Testimonies from Bahrain: Arrested for treating the injured

Bahraini authorities accused doctors of using Salmaniya hospital as a "control centre" for protests © Al Jazeera English

This blog was written before its author and 19 other health workers were sentenced to prison by Bahrain’s National Safety Court of First Instance on 29 September.

I am a health worker at Salmaniya hospital, the main hospital in Bahrain. I’m married and have one child.

Before the Bahrain revolution I was living my life as any other working mother, focusing on my job and taking care of my small family.

But every person has a turning point in their life, an event that feels like a storm hitting their soul, and mine was 17 February 2011.

On that day we started to hear at 3 am that protesters at Pearl Roundabout were being attacked by the police. Soon, the injured and the dead began to arrive at the hospital.

I saw a 60-year-old man with part of his head blown away. I was shocked and horrified and began to wonder what this man could have done that led to these injuries.

That day changed my life. I felt bad seeing my own people treated like animals.
Soon afterwards people began to be arrested and every night I would hug my son worrying whether it was my turn next.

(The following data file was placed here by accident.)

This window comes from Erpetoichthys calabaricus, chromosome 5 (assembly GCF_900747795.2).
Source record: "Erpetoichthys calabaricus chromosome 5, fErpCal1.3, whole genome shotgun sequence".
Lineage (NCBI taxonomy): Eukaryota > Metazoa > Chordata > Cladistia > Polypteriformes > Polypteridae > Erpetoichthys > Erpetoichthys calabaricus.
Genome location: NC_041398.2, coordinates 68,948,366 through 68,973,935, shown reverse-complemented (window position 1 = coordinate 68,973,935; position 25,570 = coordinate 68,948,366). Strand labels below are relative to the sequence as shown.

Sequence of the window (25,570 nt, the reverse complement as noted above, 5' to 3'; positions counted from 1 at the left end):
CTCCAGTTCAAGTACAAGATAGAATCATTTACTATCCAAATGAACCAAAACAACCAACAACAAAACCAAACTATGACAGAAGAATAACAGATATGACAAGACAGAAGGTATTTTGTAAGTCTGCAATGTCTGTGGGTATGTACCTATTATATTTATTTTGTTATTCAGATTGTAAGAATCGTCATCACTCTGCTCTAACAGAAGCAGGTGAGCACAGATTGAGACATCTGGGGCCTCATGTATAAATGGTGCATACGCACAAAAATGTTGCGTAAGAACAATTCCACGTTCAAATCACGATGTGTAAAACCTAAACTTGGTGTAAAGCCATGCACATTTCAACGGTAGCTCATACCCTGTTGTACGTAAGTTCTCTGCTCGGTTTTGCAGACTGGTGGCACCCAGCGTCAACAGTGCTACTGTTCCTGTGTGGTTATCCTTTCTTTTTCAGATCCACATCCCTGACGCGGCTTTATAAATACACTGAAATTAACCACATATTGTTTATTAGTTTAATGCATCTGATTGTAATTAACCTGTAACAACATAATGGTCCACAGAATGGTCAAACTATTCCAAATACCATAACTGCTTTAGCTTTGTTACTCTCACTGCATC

In April, my fears came true and I was taken from my house by more than 30 masked men with guns in front of my son, whom I had to leave alone.

I was physically and emotionally abused, blindfolded and handcuffed. They beat me – with their hands and legs, with a hose, and gave me electric shocks.

They threatened to rape me. They threatened to kill me so that I would confess to false accusations. I was sexually harassed and humiliated.

I felt lonely, scared and ashamed. It felt like a nightmare that was happening over and over again. All the time I was worried about who was feeding my son and taking care of him.

After 22 days in prison they called me and they told me I was going to be released on bail.

When I saw my son we stood for a couple of minutes before he ran into my arms. I hugged him and cried.

The first weeks after my release were like a horror film. I felt that someone could come stab me in the back at any time. As soon as the sun set every day I started to cry and couldn’t sleep until the morning as I was scared I could be arrested again.

Then the horror of the military courts started. For the first few hearings we were in shock and couldn’t believe that the government was still insisting on going ahead with this drama and accusing us of totally unbelievable charges.

At the final hearing on 29 September they will sentence us. I believe that they know we are innocent but they will sentence us anyway. It is a political act so that others will get the message.

If I had the choice again, I would still do my duty at the hospital to save injured people regardless of their backgrounds.

I will always love my country and its people; they make me proud that I am from Bahrain.